High Low High Low
EUR/USD 1.1299 1.1208 USD/ZAR 13.3085 13.2312
GBP/USD 1.5409 1.5340 GBP/ZAR 20.47 20.33
EUR/GBP 0.7339 0.7301 USD/RUB 66.71 62.38
USD/JPY 121.28 120.32 USD/ILS 3.9521 3.8970
GBP/CHF 1.4855 1.4763 S&P 500 1,972 1,934
GBP/AUD 2.1680 2.1513 Oil (Brent) 54.76 52.58

Technical analysts place great store in specific time dates and periods, largely because traders are heavily influenced by these dates as well. If your investors are only able to view your performance on a monthly basis then like it or not the end of the month will carry a certain significance for you. After the fun and games of the last few weeks it’s a good idea to take a step back and look at monthly charts, particularly bar charts and candlesticks to assess the technical damage, if any. In my view the watch-list which we maintain reveals the following…

Oil (Brent) bullish GBP/USD indeterminate
EUR/GBP bullish USD/JPY indeterminate
EUR/USD neutral/ bearish GBP/CHF indeterminate
GBP/ZAR neutral/ bearish GBP/AUD indeterminate
USD/RUB neutral/ bearish USD/ZAR indeterminate
USD/ILS neutral/ bullish S&P 500 indeterminate

It’s not ideal, and certainly not as clear as one could hope for, and of course these observations are just based on the monthly candle sticks, but it does look like the most heavily punished emerging market and commodity assets could be due for recoveries into the end of the year, and it’s possible we see some pound sterling underperformance, certainly against the euro, possibly even against the basket. I would place a higher level of conviction in the cleaner charts for oil and EUR/GBP.


As bullish as the monthly chart for oil looks, that hasn’t stopped oil from selling off this morning on the back of yet more poor data out of China. In this case the data is the manufacturing PMI (purchasing manager’s index) for August, which as expected came in showing a slight contraction. Quite why the markets should react in such a way when the data only came in as expected is something I’ll have to ruminate on at a later time, but it is what it is. Perhaps it’s the addition of this poor data with the disappointing industrial production data in Japan yesterday which pretty much tells you to look away from East Asia if you’re seeking encouragement for global growth prospects. It can’t be much of a surprise that South Korean exports have also plummeted.


The news has been a sight more cheerful in Europe though. German and Italian retail sales massively beat expectations, although manufacturing PMI’s which are being published as we speak are largely indifferent. Better news in Germany is being somewhat stifled by not so good data from France and Italy. It’s all much of a muchness though.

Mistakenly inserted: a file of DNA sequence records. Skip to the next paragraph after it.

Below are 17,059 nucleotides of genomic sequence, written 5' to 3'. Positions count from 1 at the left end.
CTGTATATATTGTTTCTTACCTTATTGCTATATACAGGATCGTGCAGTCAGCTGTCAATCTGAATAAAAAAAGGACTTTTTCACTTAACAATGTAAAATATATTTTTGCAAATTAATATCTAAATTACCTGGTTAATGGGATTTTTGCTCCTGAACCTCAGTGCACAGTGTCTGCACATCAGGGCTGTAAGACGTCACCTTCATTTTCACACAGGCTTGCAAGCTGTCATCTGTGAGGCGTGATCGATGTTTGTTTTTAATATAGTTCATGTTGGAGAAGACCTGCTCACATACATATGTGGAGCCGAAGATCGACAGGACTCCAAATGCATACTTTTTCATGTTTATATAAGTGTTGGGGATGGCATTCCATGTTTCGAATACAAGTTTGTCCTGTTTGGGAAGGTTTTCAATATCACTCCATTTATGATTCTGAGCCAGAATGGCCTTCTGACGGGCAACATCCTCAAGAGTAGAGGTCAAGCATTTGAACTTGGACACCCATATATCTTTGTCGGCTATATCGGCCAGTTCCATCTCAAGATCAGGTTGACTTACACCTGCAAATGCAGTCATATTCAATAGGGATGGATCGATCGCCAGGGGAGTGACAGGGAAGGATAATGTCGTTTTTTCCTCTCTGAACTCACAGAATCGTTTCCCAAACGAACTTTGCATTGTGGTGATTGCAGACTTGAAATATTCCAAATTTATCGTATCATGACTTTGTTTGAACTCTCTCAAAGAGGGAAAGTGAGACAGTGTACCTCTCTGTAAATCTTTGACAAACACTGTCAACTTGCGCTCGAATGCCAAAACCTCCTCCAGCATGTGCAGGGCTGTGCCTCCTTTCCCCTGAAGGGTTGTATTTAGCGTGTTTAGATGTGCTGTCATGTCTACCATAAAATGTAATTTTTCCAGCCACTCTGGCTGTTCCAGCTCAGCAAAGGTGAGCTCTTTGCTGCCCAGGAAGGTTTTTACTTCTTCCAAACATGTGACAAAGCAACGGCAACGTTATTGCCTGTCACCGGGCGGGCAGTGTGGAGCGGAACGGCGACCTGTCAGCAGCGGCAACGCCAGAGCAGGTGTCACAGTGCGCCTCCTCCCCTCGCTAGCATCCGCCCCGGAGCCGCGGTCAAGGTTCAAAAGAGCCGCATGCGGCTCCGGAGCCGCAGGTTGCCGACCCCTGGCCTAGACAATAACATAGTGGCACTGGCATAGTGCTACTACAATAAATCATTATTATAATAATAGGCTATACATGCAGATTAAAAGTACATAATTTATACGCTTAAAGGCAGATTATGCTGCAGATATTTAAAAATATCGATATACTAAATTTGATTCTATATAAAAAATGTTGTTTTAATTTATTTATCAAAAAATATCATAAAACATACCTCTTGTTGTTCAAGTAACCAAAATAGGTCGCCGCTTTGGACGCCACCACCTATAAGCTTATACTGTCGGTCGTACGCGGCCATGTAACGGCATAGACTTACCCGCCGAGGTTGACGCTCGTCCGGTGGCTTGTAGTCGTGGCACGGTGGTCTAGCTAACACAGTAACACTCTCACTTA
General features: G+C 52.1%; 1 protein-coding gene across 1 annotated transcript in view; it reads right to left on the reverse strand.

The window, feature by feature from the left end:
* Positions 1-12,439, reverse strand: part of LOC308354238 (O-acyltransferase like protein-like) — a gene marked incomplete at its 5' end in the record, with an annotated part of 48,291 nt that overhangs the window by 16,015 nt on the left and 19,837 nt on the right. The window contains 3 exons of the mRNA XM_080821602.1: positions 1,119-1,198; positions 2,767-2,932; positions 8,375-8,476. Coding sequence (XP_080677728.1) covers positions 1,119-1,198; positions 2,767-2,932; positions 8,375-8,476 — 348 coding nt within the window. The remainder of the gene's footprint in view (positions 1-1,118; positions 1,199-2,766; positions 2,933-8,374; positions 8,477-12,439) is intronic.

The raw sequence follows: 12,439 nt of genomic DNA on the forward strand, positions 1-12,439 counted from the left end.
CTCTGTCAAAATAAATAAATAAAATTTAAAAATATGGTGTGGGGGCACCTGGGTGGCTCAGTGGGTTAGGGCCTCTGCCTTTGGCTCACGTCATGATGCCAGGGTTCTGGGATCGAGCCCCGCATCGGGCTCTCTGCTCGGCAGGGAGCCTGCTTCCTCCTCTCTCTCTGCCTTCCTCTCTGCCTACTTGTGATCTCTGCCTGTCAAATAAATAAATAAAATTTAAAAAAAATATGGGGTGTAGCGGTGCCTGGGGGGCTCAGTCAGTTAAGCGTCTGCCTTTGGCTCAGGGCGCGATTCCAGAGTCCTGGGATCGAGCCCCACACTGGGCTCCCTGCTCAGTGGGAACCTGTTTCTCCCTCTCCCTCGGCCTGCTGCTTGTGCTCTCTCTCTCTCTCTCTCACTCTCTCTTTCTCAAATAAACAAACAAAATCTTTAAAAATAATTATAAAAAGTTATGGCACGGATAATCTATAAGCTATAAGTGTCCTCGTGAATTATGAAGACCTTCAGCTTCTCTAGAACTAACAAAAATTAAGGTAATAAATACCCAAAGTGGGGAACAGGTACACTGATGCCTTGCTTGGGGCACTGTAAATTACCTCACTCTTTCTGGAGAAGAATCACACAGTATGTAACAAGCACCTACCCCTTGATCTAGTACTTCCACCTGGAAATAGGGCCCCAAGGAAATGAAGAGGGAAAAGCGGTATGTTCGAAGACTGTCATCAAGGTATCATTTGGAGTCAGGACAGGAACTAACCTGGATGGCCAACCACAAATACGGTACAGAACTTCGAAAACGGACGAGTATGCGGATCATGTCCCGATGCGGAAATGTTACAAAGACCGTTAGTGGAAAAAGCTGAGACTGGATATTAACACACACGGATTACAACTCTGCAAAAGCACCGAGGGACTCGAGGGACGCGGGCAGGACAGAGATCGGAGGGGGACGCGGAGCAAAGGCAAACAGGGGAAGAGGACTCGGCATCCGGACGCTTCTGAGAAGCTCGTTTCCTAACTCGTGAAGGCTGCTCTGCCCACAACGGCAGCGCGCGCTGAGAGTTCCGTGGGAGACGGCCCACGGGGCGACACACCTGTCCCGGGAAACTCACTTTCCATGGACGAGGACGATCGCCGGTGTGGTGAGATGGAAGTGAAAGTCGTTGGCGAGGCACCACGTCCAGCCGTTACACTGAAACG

Of much more interest to me have been comments over the weekend coming out of the Jackson Hole central banker conference. While it didn’t promise to be the star studded event that last year’s one was, it might just have made up for it with comments from key US policy makers. It was acknowledged that there is a significant lag between rate moves and the impact on the real economy, and so while inflation is currently no problem at all, it would be better to start moving towards higher rates now rather than being forced to react later. I fully subscribe to this view, as I’m sure you’re aware. Interestingly another Fed policy maker suggested that while events in China are being closely monitored to assess the impact on the United States and the wider global community, there remains a 50% chance that the first rate hike occurs this month. All in all some nice snippets from Jackson Hole. I was also encouraged by the fact that some speakers have acknowledged that central banks may not have as much influence as they seem to think in terms of steering inflation. Always nice to get a dose of reality.


So what does this all mean for FX markets in the next week? Tough to say, but I can see emerging market currencies recovering some more, if you’re not aware of it, oil has recovered some 25% from its lows early last week, on that basis resource rich currencies are lagging. I am also more disposed to view the recent equity market lows as a base from which the market can climb, I think we just had a classic buying opportunity on the recent market dip, and the scene is set for a rally from here. I see nothing altering the paradigm of dollar strength in conjunction with positive risk sentiment, so my bias is for the dollar to strengthen as well. There is a not insignificant chance that a first Fed rate hike in almost a decade could happen this month, this should be a dominating influence on the greenback in the early part of the month. For that reason I suspect there is limited downside in the dollar over the next few weeks. I’m not so sure I can say the same for the pound sterling though…



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